Philip Bloom is not of that ilk.

But in two hours Tyler was off head spinning, to get a little sleep before his 9am call time. If it were anyone else, they would likely be headed for their Waterloo. Not Tyler.

Here is a little early timelapse shot with the 5DM2. One of my first. I have done dozens of increasingly complex ones since. I have shot 3 music videos, 2 feature films, done journalism, action sports, the 2010 Maverick’s Challenge shot while working rescue, swam Bali, done fashion, military training shoots with K38 Rescue. What my camera has produced since it became my first designated principal body for motion capture and stills production is probably the most intense field testing of any camera ever produced. Of course Canon probably does not know this. I am simply a user.

stormtimelapseweb – Computer

Tech is incredible. For the first time in my 12 years shooting professionally, it all is REALLY working. I made a good choice in systems with which to transition from film. And once again, Canon has helped me to feel confident in my ability to outperform while in the field. This camera has been swum, shot from airplanes, boats, cars,thrown off buildings while housed, into a swimming pool, done large format art production, commercial fashion and produced innumerable covers and spreads seen in publications throughout the world and in my library at Corbis Images.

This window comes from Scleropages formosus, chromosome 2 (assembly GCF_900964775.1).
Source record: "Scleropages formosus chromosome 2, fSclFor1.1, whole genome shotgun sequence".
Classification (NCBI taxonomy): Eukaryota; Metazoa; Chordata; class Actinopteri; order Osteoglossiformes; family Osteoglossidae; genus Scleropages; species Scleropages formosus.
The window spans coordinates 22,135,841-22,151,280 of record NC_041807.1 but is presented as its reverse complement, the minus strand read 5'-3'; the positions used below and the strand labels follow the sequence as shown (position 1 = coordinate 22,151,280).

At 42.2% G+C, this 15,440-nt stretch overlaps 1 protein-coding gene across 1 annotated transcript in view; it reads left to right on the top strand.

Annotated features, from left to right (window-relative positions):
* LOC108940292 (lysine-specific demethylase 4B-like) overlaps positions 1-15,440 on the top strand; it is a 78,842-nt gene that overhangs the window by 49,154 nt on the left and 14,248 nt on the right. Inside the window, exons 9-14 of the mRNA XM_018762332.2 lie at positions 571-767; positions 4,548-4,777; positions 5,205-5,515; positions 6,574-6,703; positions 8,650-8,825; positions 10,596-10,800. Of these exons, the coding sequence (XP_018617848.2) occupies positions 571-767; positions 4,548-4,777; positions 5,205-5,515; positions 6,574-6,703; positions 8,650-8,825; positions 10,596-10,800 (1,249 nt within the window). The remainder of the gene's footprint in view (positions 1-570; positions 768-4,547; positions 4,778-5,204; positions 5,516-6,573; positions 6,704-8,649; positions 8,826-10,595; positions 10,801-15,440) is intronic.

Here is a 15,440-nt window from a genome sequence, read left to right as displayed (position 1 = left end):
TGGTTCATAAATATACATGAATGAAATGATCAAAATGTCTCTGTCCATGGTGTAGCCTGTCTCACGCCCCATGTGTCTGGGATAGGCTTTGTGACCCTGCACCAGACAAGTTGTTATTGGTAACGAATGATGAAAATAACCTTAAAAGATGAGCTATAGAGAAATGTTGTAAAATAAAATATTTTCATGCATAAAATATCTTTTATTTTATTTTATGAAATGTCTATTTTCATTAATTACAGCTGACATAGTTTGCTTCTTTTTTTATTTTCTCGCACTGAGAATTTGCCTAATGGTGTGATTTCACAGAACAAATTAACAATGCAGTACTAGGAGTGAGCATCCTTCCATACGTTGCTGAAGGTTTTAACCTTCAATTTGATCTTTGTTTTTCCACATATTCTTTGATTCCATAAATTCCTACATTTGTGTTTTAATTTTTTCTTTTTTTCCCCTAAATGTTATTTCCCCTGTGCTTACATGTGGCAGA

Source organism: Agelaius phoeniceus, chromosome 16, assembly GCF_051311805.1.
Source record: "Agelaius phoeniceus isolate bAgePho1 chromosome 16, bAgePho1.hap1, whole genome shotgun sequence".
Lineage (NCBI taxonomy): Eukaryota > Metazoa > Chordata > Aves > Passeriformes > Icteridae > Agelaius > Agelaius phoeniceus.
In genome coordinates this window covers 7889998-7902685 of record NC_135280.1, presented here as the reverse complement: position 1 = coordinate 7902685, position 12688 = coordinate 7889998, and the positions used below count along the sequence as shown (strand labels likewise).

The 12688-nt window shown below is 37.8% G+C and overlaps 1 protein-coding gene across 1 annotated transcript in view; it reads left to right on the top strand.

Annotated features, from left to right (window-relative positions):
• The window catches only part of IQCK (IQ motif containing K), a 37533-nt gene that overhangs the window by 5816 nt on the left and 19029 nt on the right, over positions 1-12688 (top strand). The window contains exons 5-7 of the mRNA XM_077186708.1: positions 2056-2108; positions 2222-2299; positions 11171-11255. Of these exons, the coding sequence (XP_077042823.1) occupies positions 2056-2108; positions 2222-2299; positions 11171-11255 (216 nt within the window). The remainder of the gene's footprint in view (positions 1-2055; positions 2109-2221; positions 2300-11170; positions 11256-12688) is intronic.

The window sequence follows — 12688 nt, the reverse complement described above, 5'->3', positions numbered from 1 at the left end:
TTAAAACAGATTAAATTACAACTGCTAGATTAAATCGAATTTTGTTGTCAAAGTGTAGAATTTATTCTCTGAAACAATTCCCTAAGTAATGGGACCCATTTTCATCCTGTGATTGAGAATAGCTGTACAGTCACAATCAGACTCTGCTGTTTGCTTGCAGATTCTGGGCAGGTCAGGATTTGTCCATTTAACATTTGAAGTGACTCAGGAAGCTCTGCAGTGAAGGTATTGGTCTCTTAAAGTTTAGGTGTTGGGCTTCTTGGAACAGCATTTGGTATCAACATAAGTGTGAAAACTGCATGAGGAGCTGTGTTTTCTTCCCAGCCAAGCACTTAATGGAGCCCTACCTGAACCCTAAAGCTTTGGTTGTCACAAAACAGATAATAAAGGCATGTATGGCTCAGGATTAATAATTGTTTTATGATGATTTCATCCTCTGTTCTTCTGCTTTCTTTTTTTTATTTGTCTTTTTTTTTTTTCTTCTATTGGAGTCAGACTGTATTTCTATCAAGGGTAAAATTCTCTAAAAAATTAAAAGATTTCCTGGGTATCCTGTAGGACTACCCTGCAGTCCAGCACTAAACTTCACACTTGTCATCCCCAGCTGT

In 1997 I weighed the development plans of Canon and Nikon in a close look,  and because of that glimpse, chose Canon. Wise choice. But only a sage DP or commercial photographer will ever really truly “get” what Canon has done and how they have changed imaging forever. The 5DM2 and my training in various aspects of Cinematography and Photography have produced more high profile motion and stills work in the 14 months I have owned mine, than many will get to do in a lifetime.

As I look out across the changing diorama of the imaging playing field, I realize how important it is to understand what you want to accomplish.

Here is the complete Video Tyler created as the anti music video for ElliotMinor. _”AllAlong”. Most of it is the 5DM2. This was one of it’s first tests.

You will see some newer ones shortly here and in a few films.

The images below are a small sample from the 5DM2 that sits here, ready to shoot anything, You would not believe what it has done. I barely do.

Metaphysical Momentum: Water Carriers

Monday, April 27th, 2009

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Ventura has been in the throes of an art boom the past few years. I have watched amusedly as a diverse group of people have been drawn to our little berg from far flung corners of the earth and served as cultural and intellectual fodder for a renaissance of sorts. Creative seedlings they all are,  putting down root, bearing fruit that the town will benefit from.

No where has this been more obvious to me than in the recent Ventura Film Fest event where during a period of four days, film makers, artists and musicians mingled with a diverse cross section of the public to create an organic phenomenon that served to inspire and connect people.